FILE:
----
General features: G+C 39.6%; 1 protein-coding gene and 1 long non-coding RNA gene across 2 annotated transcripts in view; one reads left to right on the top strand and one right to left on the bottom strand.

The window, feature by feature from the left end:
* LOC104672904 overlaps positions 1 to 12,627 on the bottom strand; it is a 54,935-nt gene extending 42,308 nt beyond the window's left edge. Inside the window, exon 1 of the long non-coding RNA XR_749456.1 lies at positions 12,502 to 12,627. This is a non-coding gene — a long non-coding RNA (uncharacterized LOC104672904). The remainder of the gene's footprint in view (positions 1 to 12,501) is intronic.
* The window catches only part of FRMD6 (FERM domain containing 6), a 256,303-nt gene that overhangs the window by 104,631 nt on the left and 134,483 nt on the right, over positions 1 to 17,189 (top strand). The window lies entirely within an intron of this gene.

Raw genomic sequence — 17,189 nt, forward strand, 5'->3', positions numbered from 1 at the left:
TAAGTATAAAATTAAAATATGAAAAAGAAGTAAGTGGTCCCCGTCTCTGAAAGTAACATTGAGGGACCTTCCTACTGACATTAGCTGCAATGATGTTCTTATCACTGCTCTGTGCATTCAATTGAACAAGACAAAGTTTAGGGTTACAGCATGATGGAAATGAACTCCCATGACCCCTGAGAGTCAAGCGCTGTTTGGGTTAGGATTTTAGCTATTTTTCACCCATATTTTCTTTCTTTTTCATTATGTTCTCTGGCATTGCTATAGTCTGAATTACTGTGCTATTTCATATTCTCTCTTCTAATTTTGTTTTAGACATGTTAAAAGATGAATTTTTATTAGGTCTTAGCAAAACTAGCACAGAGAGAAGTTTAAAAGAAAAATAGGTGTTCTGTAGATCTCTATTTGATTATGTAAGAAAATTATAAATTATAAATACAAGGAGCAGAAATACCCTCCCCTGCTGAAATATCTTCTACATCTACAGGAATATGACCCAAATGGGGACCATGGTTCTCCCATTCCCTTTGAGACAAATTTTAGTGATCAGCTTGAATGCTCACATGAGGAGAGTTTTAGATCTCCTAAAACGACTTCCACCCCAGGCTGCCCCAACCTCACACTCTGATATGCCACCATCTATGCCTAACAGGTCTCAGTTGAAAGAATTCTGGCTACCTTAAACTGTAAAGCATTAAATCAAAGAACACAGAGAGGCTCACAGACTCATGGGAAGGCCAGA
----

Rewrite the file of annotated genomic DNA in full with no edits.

General features: G+C 39.6%; 1 protein-coding gene and 1 long non-coding RNA gene across 2 annotated transcripts in view; one reads left to right on the top strand and one right to left on the bottom strand.

The window, feature by feature from the left end:
* LOC104672904 overlaps positions 1 to 12,627 on the bottom strand; it is a 54,935-nt gene extending 42,308 nt beyond the window's left edge. Inside the window, exon 1 of the long non-coding RNA XR_749456.1 lies at positions 12,502 to 12,627. This is a non-coding gene — a long non-coding RNA (uncharacterized LOC104672904). The remainder of the gene's footprint in view (positions 1 to 12,501) is intronic.
* The window catches only part of FRMD6 (FERM domain containing 6), a 256,303-nt gene that overhangs the window by 104,631 nt on the left and 134,483 nt on the right, over positions 1 to 17,189 (top strand). The window lies entirely within an intron of this gene.

Raw genomic sequence — 17,189 nt, forward strand, 5'->3', positions numbered from 1 at the left:
TAAGTATAAAATTAAAATATGAAAAAGAAGTAAGTGGTCCCCGTCTCTGAAAGTAACATTGAGGGACCTTCCTACTGACATTAGCTGCAATGATGTTCTTATCACTGCTCTGTGCATTCAATTGAACAAGACAAAGTTTAGGGTTACAGCATGATGGAAATGAACTCCCATGACCCCTGAGAGTCAAGCGCTGTTTGGGTTAGGATTTTAGCTATTTTTCACCCATATTTTCTTTCTTTTTCATTATGTTCTCTGGCATTGCTATAGTCTGAATTACTGTGCTATTTCATATTCTCTCTTCTAATTTTGTTTTAGACATGTTAAAAGATGAATTTTTATTAGGTCTTAGCAAAACTAGCACAGAGAGAAGTTTAAAAGAAAAATAGGTGTTCTGTAGATCTCTATTTGATTATGTAAGAAAATTATAAATTATAAATACAAGGAGCAGAAATACCCTCCCCTGCTGAAATATCTTCTACATCTACAGGAATATGACCCAAATGGGGACCATGGTTCTCCCATTCCCTTTGAGACAAATTTTAGTGATCAGCTTGAATGCTCACATGAGGAGAGTTTTAGATCTCCTAAAACGACTTCCACCCCAGGCTGCCCCAACCTCACACTCTGATATGCCACCATCTATGCCTAACAGGTCTCAGTTGAAAGAATTCTGGCTACCTTAAACTGTAAAGCATTAAATCAAAGAACACAGAGAGGCTCACAGACTCATGGGAAGGCCAGA